The US Defence Secretary Ash
The US Defence Secretary Ash CarterGetty Images

The Pentagon has set its sights firmly on the future of warfare after announcing its plans to increase the amount of budget for its research and development, which would see next-gen weaponry ranging from robot swarms to smart bombs.

The US Defence Secretary Ash Carter has proposed an increase in the amount of spending to develop the latest technology to fight high-tech wars where he believes the likes of Russia, China and Isis (Daesh) are posing an increasing threat.

Future warfare US Military
US Secretary of Defence, Ash Carter, wants to develop smarter weaponry to stay ahead of global threats.Reuters

"We must demonstrate to potential foes that if they start a war, we have the capability to win. In this context, Russia and China are our most stressing competitors. They have developed and are continuing to advance military systems that seek to threaten our advantages in specific areas," said Carter.

On top of the $583bn (£399bn) being requested for 2017 there would also be $71bn to help the research and development arm of the Department of Defence (DoD) to build futuristic fighting machines. The details of what is being testing in the secretive labs of the Strategic Capabilities Office was revealed by Carter.

Future warfare: Swarmbots

It sounds like something from a sci-fi horror movie but the US working on flying swarms of tiny drones that can attack enemies on a large and precise scale. Carter disclosed that the swarmbots are "really fast, really resistant," he said. "They can fly through heavy winds and be kicked out the back of a fighter jet moving at Mach 0.9, like they did during an operational exercise in Alaska last year, or they can be thrown into the air by a soldier in the middle of the Iraqi desert."

It wasn't just through the air where Carter sees robotic swarms attacking enemies as he revealed fleets of autonomous boats could conduct intricate manoeuvres. "For the water, SCO developed self-driving boats which an network together to do all kinds of missions, from fleet defence to close-in surveillance, without putting sailors at risk."

Scientists have already shown that robot swarms can exist, just like the scarily impressive display put on by Harvard researchers in this video:

It's been no secret the US military sees autonomous weaponry an integral part of its future with drones featuring a major part in operations for many years. However, the US military hasn't been having much luck with them of late with a number of the high-priced pieces of kit malfunctioning.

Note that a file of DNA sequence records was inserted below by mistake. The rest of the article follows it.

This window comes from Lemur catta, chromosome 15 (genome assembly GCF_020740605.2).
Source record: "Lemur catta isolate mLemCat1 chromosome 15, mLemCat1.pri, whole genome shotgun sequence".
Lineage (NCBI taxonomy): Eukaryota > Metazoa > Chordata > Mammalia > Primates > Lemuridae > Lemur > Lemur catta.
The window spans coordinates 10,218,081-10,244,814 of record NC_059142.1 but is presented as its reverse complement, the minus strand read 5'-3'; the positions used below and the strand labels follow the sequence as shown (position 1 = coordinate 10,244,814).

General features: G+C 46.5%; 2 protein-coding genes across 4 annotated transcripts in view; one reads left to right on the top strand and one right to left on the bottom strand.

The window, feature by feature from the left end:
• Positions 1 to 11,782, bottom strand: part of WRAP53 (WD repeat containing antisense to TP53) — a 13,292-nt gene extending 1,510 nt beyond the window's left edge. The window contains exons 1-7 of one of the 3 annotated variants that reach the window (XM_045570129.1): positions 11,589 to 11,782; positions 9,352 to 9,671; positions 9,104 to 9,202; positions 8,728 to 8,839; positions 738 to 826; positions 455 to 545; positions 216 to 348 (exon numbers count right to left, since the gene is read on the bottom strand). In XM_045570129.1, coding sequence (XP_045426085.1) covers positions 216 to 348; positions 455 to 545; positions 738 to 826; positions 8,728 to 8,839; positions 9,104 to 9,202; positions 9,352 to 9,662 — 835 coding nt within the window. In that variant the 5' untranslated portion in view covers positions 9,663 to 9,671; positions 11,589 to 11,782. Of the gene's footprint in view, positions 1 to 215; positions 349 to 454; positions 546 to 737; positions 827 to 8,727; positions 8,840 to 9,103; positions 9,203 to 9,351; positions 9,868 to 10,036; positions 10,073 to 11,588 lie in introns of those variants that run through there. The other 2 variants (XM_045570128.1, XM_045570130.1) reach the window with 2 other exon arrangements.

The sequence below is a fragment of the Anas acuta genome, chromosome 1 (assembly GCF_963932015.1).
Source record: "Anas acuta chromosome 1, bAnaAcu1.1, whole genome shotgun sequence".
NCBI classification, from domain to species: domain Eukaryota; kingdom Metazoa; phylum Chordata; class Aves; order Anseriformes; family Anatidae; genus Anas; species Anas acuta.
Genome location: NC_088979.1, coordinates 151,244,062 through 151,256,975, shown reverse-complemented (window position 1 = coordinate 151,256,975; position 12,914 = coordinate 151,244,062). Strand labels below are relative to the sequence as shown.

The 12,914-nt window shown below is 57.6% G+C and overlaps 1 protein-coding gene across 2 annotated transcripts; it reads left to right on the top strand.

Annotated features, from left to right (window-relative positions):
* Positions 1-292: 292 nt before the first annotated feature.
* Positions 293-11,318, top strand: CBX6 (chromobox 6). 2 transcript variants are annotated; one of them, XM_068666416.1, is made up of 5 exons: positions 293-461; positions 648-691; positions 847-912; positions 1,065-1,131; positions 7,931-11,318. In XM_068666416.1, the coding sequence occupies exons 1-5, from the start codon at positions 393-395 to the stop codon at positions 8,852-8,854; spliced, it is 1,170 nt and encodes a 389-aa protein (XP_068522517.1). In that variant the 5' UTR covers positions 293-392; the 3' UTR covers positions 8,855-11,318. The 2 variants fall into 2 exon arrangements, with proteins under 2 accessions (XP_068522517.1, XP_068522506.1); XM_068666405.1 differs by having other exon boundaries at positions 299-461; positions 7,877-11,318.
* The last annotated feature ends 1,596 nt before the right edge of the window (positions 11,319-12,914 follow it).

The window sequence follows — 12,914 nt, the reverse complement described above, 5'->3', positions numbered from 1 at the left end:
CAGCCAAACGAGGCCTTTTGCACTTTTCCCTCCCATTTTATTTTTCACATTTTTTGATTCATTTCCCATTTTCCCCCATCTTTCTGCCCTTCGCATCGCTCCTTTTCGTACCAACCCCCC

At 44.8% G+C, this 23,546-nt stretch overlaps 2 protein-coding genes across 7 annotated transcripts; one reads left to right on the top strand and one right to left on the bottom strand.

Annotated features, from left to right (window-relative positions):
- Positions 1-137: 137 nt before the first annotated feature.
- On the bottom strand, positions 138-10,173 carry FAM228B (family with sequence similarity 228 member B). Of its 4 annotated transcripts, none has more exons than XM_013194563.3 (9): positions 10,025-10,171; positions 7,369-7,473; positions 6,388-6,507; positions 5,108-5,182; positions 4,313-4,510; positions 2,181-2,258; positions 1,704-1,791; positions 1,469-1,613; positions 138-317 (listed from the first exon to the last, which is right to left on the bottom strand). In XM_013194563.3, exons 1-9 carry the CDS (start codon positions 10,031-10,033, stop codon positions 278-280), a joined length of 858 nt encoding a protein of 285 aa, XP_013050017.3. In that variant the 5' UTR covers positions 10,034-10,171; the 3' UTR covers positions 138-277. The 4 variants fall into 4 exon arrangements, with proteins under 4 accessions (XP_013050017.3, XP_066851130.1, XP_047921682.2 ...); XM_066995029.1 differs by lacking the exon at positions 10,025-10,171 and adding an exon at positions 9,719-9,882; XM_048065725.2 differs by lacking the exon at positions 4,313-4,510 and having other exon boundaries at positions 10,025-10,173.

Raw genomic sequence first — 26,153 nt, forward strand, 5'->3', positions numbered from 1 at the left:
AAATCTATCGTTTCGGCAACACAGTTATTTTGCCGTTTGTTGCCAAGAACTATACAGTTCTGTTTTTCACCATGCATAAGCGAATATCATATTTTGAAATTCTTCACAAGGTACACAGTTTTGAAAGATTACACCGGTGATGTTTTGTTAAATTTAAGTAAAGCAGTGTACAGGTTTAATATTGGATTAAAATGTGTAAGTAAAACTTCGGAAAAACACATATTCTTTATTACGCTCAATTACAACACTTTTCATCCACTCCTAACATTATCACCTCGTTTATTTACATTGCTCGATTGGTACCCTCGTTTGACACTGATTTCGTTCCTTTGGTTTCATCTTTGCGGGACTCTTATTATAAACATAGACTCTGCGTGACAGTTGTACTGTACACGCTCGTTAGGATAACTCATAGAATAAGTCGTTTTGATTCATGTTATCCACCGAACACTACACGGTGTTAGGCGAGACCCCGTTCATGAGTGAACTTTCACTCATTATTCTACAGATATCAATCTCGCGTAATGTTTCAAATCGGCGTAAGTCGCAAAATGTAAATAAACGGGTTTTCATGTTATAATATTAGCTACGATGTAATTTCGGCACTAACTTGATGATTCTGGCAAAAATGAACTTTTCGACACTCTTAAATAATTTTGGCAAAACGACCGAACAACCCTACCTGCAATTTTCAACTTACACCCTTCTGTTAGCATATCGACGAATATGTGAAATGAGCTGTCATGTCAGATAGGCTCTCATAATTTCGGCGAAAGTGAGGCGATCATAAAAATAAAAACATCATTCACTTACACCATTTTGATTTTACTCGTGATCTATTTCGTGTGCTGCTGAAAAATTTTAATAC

Future warfare: Smart bombs

In the future, militaries will no longer drop a bomb in the hope of hitting a target (or worse, hoping to not hit something they shouldn't) – instead bombs will be able to guide themselves to targets using tiny embedded cameras. The bombs would use "the same kinds of micro-cameras and sensors that are littered throughout our smartphones today, and putting them on our Small Diameter Bombs to augment their targeting capabilities."

Future warfare: Mini railguns

As Defense One explains, there is an increased interest in direct energy and electromagnetic rail guns, which can fire out shells at hypersonic speeds. The plan is for US Navy destroyers to feature miniaturised versions of the substantially-sized railgun to shoot down incoming missiles.

"The five-inch guns at the front of every Navy destroyer, and also the hundreds of Army Paladin self-propelled howitzers. This way, instead of spending more money on more expensive interceptors, we can turn past offence into future defence," said Carter.

Future warfare: Arsenal planes

One other sneak peak that was divulged is the idea of using older generations of planes as "flying launch pads for all sorts of different conventional payloads." What this means is the more lumbering aircraft can serve as a hammer blow after more stealthy jet fighters have swooped in and taken out enemy radar. It's less technically-sophisticated than robots or self-guiding bombs but a plan of the future nonetheless.